Connolly comes from the winning cultures of Washington and Tampa Bay, with a Stanley Cup ring to show for his efforts in 2018. He grew up in Prince George, so the Edmonton winters wouldn’t scare him off. Connolly would bring size and scoring ability.
Dzingel broke out in Ottawa before cooling off in Columbus. He should be good for 20 to 30 goals for at least a couple more seasons, but would the interest be mutual between Dzingel and Edmonton? He’ll get to pick his landing spot but should be listening to any and all offers.
Simmonds and Ferland become more intriguing if Edmonton manages to move on from Lucic, but the Oilers wouldn’t want to make the same mistake twice. At the right price — less than $5 million per season and less than five seasons — either of those two could make a lot of sense.
Middle-Six Wingers (10)
ANALYSIS: These should be more affordable options, divided into tiers as the top four, the middle four and the bottom two.
Chiasson is the incumbent seeking a significant raise and more term, which he earned with a career year. But can he reach those totals, particularly the 22 goals, again? Or is he more likely to trend down going forward?
Maroon couldn’t be happier in St. Louis, but he was always happy in Edmonton too — and maybe even more so if Lucic is gone. Maroon had a mediocre season but has made his presence felt for the Blues in the playoffs. The familiarity factor is working in favour of those two, Chiasson and Maroon.
Wilson impressed for Colorado in the playoffs, even working his way onto the top power-play unit. Wilson may have more upside than Chiasson, but do the Oilers go with who they know? Could there be room for both?
Hagelin has speed to burn, one of the few forwards in the league capable of keeping up with McDavid should he get that opportunity. Hagelin would definitely improve Edmonton’s penalty kill as an upgrade on Rieder. Hagelin also has plenty of playoff experience from winning environments.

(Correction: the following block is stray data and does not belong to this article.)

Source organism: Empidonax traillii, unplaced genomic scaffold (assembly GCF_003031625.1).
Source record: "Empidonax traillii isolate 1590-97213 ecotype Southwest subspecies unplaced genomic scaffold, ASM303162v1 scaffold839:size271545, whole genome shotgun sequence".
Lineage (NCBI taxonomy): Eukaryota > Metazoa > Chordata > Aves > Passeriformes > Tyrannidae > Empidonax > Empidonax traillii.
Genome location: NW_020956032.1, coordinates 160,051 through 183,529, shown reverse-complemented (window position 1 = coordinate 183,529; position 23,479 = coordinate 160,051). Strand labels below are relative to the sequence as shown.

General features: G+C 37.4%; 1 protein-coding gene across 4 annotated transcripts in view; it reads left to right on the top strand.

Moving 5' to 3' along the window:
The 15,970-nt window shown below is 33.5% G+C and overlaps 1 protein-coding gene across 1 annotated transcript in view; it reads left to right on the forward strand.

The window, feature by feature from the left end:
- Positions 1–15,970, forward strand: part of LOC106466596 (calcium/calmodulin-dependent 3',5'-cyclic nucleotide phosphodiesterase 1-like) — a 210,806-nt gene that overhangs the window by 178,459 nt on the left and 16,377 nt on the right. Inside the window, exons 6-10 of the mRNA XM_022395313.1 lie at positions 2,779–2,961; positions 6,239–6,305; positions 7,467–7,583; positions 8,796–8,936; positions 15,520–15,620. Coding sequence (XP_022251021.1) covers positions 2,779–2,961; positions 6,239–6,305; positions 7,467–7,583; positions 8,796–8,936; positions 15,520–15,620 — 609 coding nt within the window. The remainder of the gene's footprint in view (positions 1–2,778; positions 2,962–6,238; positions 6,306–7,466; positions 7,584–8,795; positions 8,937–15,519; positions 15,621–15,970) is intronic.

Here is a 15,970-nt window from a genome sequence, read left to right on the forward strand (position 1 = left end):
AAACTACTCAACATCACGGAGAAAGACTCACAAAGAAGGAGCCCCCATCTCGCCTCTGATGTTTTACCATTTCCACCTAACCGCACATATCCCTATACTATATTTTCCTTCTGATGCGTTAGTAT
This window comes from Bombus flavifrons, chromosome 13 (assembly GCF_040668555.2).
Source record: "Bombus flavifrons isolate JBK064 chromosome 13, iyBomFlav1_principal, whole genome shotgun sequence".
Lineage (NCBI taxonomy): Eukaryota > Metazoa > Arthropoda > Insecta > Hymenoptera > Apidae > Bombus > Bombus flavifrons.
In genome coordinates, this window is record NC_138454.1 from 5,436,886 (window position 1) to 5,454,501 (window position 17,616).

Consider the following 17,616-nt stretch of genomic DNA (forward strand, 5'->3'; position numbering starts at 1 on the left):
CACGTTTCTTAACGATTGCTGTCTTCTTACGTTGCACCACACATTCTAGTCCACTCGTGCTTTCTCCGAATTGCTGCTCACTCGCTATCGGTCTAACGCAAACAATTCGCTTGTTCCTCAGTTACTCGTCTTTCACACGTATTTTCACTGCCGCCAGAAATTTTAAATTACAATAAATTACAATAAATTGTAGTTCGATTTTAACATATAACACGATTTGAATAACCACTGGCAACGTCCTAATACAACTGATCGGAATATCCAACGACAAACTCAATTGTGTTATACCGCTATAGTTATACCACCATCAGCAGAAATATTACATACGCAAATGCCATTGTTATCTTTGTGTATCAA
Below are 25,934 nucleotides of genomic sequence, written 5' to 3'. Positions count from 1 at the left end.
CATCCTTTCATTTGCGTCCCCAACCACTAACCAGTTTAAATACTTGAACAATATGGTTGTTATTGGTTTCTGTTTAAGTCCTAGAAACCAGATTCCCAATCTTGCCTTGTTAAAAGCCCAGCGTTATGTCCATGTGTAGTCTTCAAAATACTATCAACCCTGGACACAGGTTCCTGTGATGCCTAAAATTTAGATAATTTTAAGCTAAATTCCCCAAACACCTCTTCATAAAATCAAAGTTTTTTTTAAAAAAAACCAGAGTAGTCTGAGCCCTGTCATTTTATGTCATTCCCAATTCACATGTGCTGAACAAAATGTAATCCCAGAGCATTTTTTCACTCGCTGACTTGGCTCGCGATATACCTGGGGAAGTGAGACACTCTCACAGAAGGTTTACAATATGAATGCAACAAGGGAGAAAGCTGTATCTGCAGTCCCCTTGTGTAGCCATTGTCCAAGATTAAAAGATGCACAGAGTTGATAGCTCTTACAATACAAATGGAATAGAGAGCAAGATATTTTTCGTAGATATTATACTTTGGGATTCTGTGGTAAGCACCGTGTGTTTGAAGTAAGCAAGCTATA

Donskoi has been decent in San Jose and seems to step it up in the playoffs.
Panik is a streaky scorer who possesses some of the tools that Edmonton is lacking.
Pirri can score too but hasn’t been able to sustain a steady gig.
Tanev has been serviceable down the depth chart for Winnipeg but has limited upside.
Ennis is a local boy, from Edmonton, with above-average offensive instincts but injuries have hindered his career and he’ll be turning 30 at the start of the season in October.
Pominville, turning 37 in November, might be washed up but could plug a hole on the third line as a veteran presence and more established short-term solution.
Fringe Forwards (15)
ANALYSIS: These are intriguing names to possibly round out the bottom of the roster on league minimum contracts, which the Oilers will need a couple of. This group, for the most part, could also be available to audition on professional tryouts (PTOs).
Their signings wouldn’t move the needle a great deal and they probably wouldn’t be significant upgrades on the current depth forwards, but the top five warrant serious consideration and the next four have legitimate upside. The latter seven are likely AHL fodder with call-up potential.
Paajarvi got his start in Edmonton, breaking into the league as a highly touted first-round pick before transitioning into more of a checker in St. Louis and Ottawa. He was gaining momentum with the Senators thanks to more opportunity following the trade deadline and should have at least a few NHL suitors for next season.
Smith-Pelly played a key role in Washington’s championship run in 2018 but wound up back in the AHL last season to much surprise. He has the tools to be an NHLer and somebody will give him another chance.